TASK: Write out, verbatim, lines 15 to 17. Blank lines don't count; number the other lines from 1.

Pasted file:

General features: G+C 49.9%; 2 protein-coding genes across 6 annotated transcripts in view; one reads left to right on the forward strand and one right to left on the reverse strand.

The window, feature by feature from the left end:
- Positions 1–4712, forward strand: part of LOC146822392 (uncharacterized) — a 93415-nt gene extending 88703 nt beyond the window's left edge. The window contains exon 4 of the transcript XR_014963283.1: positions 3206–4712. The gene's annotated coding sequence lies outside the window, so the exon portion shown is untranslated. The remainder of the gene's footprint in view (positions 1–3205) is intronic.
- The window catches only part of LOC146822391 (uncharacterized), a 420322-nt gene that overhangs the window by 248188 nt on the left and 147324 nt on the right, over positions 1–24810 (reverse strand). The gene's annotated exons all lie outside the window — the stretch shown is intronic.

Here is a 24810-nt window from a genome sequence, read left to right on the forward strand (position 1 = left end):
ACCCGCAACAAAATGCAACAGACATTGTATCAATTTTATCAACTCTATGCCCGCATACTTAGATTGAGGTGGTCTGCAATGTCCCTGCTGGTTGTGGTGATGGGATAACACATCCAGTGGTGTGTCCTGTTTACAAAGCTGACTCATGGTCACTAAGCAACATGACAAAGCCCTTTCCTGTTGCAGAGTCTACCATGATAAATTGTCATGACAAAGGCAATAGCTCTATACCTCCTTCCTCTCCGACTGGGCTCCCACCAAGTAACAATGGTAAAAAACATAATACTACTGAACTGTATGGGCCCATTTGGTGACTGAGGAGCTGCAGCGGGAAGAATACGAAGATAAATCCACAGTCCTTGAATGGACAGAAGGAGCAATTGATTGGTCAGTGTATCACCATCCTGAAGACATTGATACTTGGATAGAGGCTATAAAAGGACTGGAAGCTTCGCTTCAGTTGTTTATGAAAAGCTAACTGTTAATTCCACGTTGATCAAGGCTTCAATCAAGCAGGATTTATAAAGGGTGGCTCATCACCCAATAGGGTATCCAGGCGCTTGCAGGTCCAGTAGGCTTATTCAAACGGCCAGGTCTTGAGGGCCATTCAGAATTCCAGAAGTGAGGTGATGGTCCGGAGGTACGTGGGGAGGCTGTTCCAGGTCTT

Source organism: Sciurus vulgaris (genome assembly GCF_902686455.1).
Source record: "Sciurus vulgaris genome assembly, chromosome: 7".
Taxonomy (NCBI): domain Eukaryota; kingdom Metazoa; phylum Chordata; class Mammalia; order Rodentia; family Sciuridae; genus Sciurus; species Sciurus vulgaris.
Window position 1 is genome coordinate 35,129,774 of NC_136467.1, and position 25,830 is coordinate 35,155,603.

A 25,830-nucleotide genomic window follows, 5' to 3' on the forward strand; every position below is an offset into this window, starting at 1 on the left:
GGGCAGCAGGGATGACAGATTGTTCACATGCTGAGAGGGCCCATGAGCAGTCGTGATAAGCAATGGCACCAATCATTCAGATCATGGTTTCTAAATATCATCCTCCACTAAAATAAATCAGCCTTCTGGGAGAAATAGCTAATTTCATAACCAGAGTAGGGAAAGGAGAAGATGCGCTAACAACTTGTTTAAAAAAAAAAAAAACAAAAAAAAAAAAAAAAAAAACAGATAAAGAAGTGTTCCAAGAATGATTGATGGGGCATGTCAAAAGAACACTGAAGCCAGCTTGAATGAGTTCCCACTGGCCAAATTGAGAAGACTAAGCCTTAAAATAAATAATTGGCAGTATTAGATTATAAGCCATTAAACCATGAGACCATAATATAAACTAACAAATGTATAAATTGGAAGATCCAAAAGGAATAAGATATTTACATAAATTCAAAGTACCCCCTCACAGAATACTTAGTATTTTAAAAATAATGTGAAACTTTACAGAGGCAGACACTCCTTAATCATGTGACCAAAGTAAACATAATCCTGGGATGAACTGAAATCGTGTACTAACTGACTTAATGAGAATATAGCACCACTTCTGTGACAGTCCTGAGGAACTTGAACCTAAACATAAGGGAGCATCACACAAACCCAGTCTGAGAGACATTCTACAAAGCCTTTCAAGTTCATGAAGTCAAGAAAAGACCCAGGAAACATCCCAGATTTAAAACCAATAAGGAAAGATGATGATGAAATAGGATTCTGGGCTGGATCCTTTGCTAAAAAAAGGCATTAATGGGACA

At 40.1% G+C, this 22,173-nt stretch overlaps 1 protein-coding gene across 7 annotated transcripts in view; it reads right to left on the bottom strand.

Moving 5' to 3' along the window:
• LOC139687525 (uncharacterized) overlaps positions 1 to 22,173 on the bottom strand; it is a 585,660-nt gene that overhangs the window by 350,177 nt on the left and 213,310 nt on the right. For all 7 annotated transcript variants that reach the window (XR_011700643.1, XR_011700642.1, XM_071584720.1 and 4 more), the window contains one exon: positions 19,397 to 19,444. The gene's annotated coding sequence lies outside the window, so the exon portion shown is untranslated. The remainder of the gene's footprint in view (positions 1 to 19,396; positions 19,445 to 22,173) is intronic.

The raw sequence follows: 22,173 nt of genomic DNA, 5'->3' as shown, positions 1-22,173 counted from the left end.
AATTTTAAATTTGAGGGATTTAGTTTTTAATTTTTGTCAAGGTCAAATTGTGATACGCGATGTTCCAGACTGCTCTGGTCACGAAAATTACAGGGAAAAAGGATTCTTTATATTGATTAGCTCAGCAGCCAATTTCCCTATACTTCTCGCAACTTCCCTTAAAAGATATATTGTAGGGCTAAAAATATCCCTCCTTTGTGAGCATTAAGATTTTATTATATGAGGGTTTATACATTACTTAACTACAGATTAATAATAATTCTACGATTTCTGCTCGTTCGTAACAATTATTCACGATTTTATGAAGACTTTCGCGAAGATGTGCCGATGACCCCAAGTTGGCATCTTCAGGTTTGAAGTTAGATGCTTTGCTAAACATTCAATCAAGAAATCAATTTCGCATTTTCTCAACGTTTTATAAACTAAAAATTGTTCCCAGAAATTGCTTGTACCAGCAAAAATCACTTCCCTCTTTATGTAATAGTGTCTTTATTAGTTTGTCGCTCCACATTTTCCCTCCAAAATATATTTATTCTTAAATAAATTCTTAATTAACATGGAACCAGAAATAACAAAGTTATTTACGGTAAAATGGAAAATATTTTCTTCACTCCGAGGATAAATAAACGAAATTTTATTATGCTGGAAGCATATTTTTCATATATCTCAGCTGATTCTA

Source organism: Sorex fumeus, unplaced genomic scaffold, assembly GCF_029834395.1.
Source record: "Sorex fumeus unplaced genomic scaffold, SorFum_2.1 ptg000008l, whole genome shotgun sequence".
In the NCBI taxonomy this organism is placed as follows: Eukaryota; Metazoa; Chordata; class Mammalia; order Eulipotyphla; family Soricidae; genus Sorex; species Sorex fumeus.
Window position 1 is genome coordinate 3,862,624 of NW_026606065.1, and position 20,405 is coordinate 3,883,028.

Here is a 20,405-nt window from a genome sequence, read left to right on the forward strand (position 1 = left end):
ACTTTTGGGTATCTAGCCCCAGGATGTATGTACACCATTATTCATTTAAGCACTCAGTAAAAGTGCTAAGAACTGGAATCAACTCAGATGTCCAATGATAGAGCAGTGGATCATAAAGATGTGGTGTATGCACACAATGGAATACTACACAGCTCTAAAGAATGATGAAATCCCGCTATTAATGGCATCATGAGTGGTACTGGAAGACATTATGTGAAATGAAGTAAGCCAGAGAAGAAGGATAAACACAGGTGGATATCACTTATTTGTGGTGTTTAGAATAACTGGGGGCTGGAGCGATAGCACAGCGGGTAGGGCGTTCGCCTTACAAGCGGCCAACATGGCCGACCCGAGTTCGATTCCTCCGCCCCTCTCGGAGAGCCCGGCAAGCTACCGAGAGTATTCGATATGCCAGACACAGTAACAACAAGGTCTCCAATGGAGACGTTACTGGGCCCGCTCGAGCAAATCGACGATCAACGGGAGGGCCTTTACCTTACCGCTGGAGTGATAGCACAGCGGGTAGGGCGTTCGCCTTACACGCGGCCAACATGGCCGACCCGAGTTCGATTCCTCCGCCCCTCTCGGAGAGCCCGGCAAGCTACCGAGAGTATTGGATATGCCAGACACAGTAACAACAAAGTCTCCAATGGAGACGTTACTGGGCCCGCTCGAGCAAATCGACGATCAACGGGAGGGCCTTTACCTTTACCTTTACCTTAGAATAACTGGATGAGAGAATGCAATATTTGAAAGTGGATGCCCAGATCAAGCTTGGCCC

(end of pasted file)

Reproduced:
• LOC139687525 (uncharacterized) overlaps positions 1 to 22,173 on the bottom strand; it is a 585,660-nt gene that overhangs the window by 350,177 nt on the left and 213,310 nt on the right. For all 7 annotated transcript variants that reach the window (XR_011700643.1, XR_011700642.1, XM_071584720.1 and 4 more), the window contains one exon: positions 19,397 to 19,444. The gene's annotated coding sequence lies outside the window, so the exon portion shown is untranslated. The remainder of the gene's footprint in view (positions 1 to 19,396; positions 19,445 to 22,173) is intronic.

The raw sequence follows: 22,173 nt of genomic DNA, 5'->3' as shown, positions 1-22,173 counted from the left end.
AATTTTAAATTTGAGGGATTTAGTTTTTAATTTTTGTCAAGGTCAAATTGTGATACGCGATGTTCCAGACTGCTCTGGTCACGAAAATTACAGGGAAAAAGGATTCTTTATATTGATTAGCTCAGCAGCCAATTTCCCTATACTTCTCGCAACTTCCCTTAAAAGATATATTGTAGGGCTAAAAATATCCCTCCTTTGTGAGCATTAAGATTTTATTATATGAGGGTTTATACATTACTTAACTACAGATTAATAATAATTCTACGATTTCTGCTCGTTCGTAACAATTATTCACGATTTTATGAAGACTTTCGCGAAGATGTGCCGATGACCCCAAGTTGGCATCTTCAGGTTTGAAGTTAGATGCTTTGCTAAACATTCAATCAAGAAATCAATTTCGCATTTTCTCAACGTTTTATAAACTAAAAATTGTTCCCAGAAATTGCTTGTACCAGCAAAAATCACTTCCCTCTTTATGTAATAGTGTCTTTATTAGTTTGTCGCTCCACATTTTCCCTCCAAAATATATTTATTCTTAAATAAATTCTTAATTAACATGGAACCAGAAATAACAAAGTTATTTACGGTAAAATGGAAAATATTTTCTTCACTCCGAGGATAAATAAACGAAATTTTATTATGCTGGAAGCATATTTTTCATATATCTCAGCTGATTCTA